Modeling Love, Kindness and Forgiveness

Middle SchoolHigh SchoolElementary Education

This intervention is intended for students and requires little to no additional cost.

Intervention Overview

Love is more than an emotion. As a character strength, love is the ability to create close, caring relationships with others. “Where kindness can be a behavioral pattern applied in any relationship, love as a character strength really refers to the way you approach your closest and warmest relationships” (VIA, n.d., pp.1) A study of sixteen educators found common ways that teachers and students commonly express love, kindness, and forgiveness(Haslip et al., 2019). Teachers showed love and kindness to children through “hugging, patting, high fives, and hand-holding” (Haslip et al., 2019, p. 537). Teachers expressed love through smiling, listening, providing activities and verbal affirmations. Teachers demonstrated forgiveness by letting go, giving children another chance, speaking positively, being understanding of circumstances, focusing on the positive, and not retaliating. Teacher kindness was often expressed either to a particular child or to the whole group(Haslip et al., 2019). As educators, recognizing the way we show love, kindness, and forgiveness to our students can help us be more intentional about how we support our students’ and our personal wellbeing. It can help us identify these strengths in ourselves and practice calling upon them when a negative situation arises.

This study also found that children often had to forgive peers and teachers for accidental and intentional incidents. The children forgave by accepting apologies and then “accepting the situation and moving on” (Haslip et al., 2019, p. 540). They also found that “child love and teacher love closely mirrored one another” (Haslip et al., 2019, p. 542). As such, one way we can develop these strengths in our students is by explicitly modeling and teaching them.

Intervention Guide

Grade Level: All
Materials: None
Duration: Varies

Possible suggestions include:

  1. Greet students by name when entering the room and with a high-five, handshake or hug as appropriate. 
  2. Verbally express forgiveness and understanding to students when they make mistakes. 
  3. Use a positive and warm tone of voice in the classroom and smile often.
  4. Express love and compassion to individuals or groups of students through verbal praise and affirmations. 
  5. Encourage students to use warm, kind language with their peers in and out of the classroom.
  6. Provide opportunities for students to show kindness to each other in the classroom.

Does it work?

In the study mentioned above, it was found that when teachers model loving behaviors with their students, teacher-student relationships improve(Haslip et al., 2019). Demonstrating love, kindness and forgiveness in the classroom assists students in developing empathy and other prosocial behaviors, such as forgiveness (Haslip et al., 2019). A focus group study with 17 adolescents analyzed teacher behaviors that can either promote or detract from student wellbeing and positive student-teacher relationships(Krane et al., 2016). This study found that although student-teacher relationships are a mutual responsibility, students feel more comfortable and safe with teachers who demonstrate a kind demeanor, who are fair, respectful and trustworthy, and who handle conflict in a constructive way(Krane et al., 2016). Teachers can demonstrate kindness and positivity by simply smiling and welcoming students to class. One student shared “I think it is important that the teacher smiles when he enters the classroom. He must greet the students and ask us how we are doing, and then the class can begin” (Krane et al., 2016, p.383). Many of the students shared that this helped them feel more positive and in a “better mood” at school(Krane et al., 2016, p.383).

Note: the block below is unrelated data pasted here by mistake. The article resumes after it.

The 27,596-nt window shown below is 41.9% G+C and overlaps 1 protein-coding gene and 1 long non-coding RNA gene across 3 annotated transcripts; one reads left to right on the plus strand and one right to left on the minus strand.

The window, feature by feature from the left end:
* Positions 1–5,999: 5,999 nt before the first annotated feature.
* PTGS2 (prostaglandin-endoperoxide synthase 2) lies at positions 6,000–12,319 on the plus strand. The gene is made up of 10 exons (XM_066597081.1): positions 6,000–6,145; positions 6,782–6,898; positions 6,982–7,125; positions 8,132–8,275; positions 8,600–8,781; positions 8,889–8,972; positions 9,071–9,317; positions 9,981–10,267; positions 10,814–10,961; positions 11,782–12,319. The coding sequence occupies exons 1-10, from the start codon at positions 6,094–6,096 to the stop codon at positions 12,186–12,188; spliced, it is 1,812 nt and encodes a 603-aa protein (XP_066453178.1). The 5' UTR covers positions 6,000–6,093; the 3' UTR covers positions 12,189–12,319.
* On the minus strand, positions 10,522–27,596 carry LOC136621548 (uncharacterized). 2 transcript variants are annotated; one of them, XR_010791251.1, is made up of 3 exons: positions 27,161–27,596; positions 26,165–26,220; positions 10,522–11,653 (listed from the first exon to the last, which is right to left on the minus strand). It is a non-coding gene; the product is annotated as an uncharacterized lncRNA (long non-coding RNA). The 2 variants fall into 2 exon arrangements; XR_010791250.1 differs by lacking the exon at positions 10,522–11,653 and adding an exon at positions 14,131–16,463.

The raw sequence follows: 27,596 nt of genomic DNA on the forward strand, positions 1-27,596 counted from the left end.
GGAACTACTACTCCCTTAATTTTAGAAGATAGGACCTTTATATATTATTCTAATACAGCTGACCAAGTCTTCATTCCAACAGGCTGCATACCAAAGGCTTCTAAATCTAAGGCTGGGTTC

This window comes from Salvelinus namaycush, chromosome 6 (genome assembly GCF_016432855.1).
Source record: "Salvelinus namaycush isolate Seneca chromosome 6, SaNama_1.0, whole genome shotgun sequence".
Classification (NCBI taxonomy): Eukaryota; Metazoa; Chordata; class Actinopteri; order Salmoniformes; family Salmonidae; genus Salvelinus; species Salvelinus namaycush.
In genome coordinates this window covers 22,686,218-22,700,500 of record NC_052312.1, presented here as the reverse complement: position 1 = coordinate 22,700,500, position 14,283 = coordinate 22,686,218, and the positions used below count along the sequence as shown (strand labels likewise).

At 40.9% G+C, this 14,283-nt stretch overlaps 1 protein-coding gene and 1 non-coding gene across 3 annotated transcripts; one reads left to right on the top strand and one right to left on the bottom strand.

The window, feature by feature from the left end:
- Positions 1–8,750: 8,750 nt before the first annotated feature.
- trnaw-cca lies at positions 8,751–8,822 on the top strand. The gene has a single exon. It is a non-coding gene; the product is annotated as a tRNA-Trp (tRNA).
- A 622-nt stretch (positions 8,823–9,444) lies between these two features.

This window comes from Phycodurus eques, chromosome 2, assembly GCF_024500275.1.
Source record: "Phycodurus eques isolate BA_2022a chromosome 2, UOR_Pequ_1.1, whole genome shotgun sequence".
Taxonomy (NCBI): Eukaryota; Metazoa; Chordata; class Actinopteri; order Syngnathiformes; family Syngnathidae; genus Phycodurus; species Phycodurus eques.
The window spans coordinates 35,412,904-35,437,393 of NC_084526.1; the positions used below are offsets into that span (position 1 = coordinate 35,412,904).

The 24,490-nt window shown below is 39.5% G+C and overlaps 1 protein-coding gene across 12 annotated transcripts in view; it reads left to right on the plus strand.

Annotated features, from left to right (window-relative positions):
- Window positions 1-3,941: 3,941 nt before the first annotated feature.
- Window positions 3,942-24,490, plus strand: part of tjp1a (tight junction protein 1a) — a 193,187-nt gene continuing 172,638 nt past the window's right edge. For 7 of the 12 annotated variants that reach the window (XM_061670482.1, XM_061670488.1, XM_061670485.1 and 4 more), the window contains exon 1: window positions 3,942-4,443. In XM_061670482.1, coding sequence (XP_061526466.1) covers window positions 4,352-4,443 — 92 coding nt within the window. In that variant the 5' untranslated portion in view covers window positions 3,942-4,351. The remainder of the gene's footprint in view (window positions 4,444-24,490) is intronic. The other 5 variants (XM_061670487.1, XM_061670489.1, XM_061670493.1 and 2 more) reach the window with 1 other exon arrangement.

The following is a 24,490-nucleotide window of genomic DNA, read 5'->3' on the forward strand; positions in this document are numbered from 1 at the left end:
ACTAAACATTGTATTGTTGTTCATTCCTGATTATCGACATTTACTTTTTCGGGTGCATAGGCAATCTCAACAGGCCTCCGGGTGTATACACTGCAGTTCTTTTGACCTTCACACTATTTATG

An additional study of 675 high school students found that students who feel that their teachers care about them also have higher self-esteem, school engagement and a general sense of wellbeing (Lavy & Naama-Ghanayim, 2020). In order to measure teacher caring, students completed an eight-item Caring Questionnaire which had students rate their homeroom teachers on how often they expressed empathy, care, concern and respect towards students. The results of this survey were then matched with additional surveys assessing students wellbeing, self-esteem and life satisfaction. The level of reported teacher caring was found to be significantly associated with self-esteem and wellbeing regardless of age or gender of the participants in the study(Lavy & Naama-Ghanayim, 2020). The researchers also shared that caring behavior is likely a precursor to quality student-teacher relationships(Lavy & Naama-Ghanayim, 2020).


Haslip, M.J., Allen-Handy, A. & Donaldson, L (2019).  How do children and teachers demonstrate love, kindness and forgiveness? findings from an early childhood strength-spotting intervention. Early Childhood Education Journal, 47, 531–547. 

Krane, V., Ness,O.,Holter-Sorensen,N., Karlsson, B. & Binder, P. (2017). ‘You notice that there is something positive about going to school’: How teachers’ kindness can promote positive teacher–student relationships in upper secondary school. International Journal of Adolescence and Youth, 22(4), 377-389. 

Lavy, S. & Naama-Ghanayim, E. (2020). Why care about caring? Linking teachers’ caring and sense of meaning at work with students’ self-esteem, well-being, and school engagement. Teaching and Teacher Education, 91, 103046. 

Via Institute on Character. (n.d.) Love.

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